These example sentences are selected automatically from various online news sources to reflect current usage of the word 'adjective.' Views expressed in the examples do not represent the opinion of Merriam-Webster or its editors. Send us feedback.

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First Known Use of adjective

Noun

14th century, in the meaning defined above

Adjective

15th century, in the meaning defined at sense 1

History and Etymology for adjective

Noun

Middle English adjectif, borrowed from Anglo-French & Late Latin; Anglo-French adjectyf, borrowed from Late Latin adjectīvum, from neuter of adjectivus adjective entry 2 (as translation of Greek epítheton)

Adjective

Middle English adjectif, borrowed from Anglo-French & Late Latin; Anglo-French adjectyf, borrowed from Late Latin adjectīvus, from Latin adjectus (past participle of adjicere "to throw at, attach, contribute, add to (in speech or writing)," from ad- ad- + jacere "to throw") + -īvus -ive — more at jet entry 3

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Time Traveler for adjective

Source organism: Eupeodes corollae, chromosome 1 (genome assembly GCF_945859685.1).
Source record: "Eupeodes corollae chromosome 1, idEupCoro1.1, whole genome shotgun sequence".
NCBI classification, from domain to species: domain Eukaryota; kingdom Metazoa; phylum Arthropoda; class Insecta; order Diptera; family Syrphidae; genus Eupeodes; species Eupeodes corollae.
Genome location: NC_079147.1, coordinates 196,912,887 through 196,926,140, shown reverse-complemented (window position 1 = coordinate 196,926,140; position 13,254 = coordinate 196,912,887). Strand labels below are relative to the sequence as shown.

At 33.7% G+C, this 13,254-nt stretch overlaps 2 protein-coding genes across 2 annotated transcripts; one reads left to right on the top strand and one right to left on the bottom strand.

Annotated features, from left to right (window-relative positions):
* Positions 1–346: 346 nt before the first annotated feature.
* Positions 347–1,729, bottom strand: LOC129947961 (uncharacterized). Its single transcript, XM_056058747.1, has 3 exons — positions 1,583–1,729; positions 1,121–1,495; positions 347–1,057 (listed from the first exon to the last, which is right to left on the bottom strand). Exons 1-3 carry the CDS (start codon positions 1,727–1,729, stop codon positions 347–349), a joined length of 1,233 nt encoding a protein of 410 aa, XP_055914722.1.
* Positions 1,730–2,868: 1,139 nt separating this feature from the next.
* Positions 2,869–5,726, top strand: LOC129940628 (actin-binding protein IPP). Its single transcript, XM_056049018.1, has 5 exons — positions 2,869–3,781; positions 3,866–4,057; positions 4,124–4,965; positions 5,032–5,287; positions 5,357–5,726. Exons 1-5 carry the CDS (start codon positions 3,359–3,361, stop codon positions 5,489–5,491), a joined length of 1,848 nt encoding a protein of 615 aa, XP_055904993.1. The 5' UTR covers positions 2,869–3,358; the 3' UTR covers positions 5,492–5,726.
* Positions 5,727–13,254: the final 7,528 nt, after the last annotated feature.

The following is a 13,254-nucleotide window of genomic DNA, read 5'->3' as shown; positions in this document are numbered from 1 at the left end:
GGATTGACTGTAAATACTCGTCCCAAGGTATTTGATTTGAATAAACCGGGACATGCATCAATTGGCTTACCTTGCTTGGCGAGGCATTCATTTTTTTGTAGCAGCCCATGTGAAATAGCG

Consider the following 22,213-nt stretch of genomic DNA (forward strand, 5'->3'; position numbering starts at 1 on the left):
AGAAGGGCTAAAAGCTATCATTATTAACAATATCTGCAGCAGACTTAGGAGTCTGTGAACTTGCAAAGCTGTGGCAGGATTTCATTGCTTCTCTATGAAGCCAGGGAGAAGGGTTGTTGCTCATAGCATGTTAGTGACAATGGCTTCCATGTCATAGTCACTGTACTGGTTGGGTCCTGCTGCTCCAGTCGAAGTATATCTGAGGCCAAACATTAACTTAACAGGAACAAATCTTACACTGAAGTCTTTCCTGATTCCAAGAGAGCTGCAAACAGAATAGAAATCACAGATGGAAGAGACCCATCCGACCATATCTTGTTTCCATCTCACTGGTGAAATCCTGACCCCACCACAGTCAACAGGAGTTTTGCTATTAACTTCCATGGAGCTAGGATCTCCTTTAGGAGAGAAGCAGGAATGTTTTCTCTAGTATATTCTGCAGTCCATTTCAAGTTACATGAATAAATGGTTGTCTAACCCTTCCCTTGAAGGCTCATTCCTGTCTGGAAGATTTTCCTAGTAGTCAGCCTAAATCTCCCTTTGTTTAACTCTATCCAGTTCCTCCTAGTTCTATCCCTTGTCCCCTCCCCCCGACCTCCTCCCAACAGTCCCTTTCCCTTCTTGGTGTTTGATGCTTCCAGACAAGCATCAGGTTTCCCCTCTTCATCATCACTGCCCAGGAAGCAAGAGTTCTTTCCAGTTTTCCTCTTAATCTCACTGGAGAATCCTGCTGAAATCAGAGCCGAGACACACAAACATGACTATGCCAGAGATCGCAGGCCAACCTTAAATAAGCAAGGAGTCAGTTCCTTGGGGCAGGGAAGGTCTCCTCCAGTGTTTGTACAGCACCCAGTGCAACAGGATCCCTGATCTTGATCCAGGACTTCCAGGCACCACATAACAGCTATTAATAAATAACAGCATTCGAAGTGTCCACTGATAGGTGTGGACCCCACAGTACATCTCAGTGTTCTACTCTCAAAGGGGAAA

Time Traveler

The first known use of adjective was in the 14th century

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Statistics for adjective

Last Updated

8 Jun 2020

Cite this Entry

“Adjective.” Merriam-Webster.com Dictionary, Merriam-Webster, https://www.merriam-webster.com/dictionary/adjective. Accessed 5 Jul. 2020.

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More Definitions for adjective

adjective

noun
How to pronounce adjective (audio)

English Language Learners Definition of adjective

: a word that describes a noun or a pronoun

adjective

noun
ad·​jec·​tive | \ ˈa-jik-tiv How to pronounce adjective (audio) \

Kids Definition of adjective

: a word that says something about a noun or pronoun In the phrases “good people,” “someone good,” “it's good to be here,” and “they seem very good” the word “good” is an adjective.

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More from Merriam-Webster on adjective

Spanish Central: Translation of adjective

Nglish: Translation of adjective for Spanish Speakers

Britannica English: Translation of adjective for Arabic Speakers

Britannica.com: Encyclopedia article about adjective